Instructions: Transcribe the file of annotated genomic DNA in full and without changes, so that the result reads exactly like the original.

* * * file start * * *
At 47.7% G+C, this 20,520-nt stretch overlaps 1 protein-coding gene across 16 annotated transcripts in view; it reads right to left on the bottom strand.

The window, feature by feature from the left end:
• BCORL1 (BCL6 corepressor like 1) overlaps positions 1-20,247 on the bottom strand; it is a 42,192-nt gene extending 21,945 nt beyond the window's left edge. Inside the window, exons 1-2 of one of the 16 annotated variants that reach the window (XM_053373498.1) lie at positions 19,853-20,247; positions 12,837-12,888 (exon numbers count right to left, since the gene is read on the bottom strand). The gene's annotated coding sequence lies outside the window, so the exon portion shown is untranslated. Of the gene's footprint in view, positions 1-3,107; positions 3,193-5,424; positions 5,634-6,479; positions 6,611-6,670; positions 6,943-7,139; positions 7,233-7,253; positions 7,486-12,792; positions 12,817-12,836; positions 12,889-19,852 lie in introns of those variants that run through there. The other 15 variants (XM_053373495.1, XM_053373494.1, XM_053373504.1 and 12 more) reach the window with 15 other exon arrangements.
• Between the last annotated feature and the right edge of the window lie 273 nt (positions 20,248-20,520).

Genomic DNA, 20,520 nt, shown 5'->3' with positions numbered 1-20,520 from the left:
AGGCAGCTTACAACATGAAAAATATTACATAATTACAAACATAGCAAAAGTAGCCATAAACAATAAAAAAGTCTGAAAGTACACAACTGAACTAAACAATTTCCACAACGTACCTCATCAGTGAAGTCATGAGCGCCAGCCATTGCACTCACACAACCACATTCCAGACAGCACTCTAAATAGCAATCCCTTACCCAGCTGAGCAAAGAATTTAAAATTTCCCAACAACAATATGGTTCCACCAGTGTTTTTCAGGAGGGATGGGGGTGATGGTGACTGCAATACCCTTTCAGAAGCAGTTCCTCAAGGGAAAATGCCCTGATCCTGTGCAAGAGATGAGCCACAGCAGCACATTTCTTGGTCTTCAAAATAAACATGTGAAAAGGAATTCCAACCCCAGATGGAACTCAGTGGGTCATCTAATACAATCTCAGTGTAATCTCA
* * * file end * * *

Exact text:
At 47.7% G+C, this 20,520-nt stretch overlaps 1 protein-coding gene across 16 annotated transcripts in view; it reads right to left on the bottom strand.

The window, feature by feature from the left end:
• BCORL1 (BCL6 corepressor like 1) overlaps positions 1-20,247 on the bottom strand; it is a 42,192-nt gene extending 21,945 nt beyond the window's left edge. Inside the window, exons 1-2 of one of the 16 annotated variants that reach the window (XM_053373498.1) lie at positions 19,853-20,247; positions 12,837-12,888 (exon numbers count right to left, since the gene is read on the bottom strand). The gene's annotated coding sequence lies outside the window, so the exon portion shown is untranslated. Of the gene's footprint in view, positions 1-3,107; positions 3,193-5,424; positions 5,634-6,479; positions 6,611-6,670; positions 6,943-7,139; positions 7,233-7,253; positions 7,486-12,792; positions 12,817-12,836; positions 12,889-19,852 lie in introns of those variants that run through there. The other 15 variants (XM_053373495.1, XM_053373494.1, XM_053373504.1 and 12 more) reach the window with 15 other exon arrangements.
• Between the last annotated feature and the right edge of the window lie 273 nt (positions 20,248-20,520).

Genomic DNA, 20,520 nt, shown 5'->3' with positions numbered 1-20,520 from the left:
AGGCAGCTTACAACATGAAAAATATTACATAATTACAAACATAGCAAAAGTAGCCATAAACAATAAAAAAGTCTGAAAGTACACAACTGAACTAAACAATTTCCACAACGTACCTCATCAGTGAAGTCATGAGCGCCAGCCATTGCACTCACACAACCACATTCCAGACAGCACTCTAAATAGCAATCCCTTACCCAGCTGAGCAAAGAATTTAAAATTTCCCAACAACAATATGGTTCCACCAGTGTTTTTCAGGAGGGATGGGGGTGATGGTGACTGCAATACCCTTTCAGAAGCAGTTCCTCAAGGGAAAATGCCCTGATCCTGTGCAAGAGATGAGCCACAGCAGCACATTTCTTGGTCTTCAAAATAAACATGTGAAAAGGAATTCCAACCCCAGATGGAACTCAGTGGGTCATCTAATACAATCTCAGTGTAATCTCA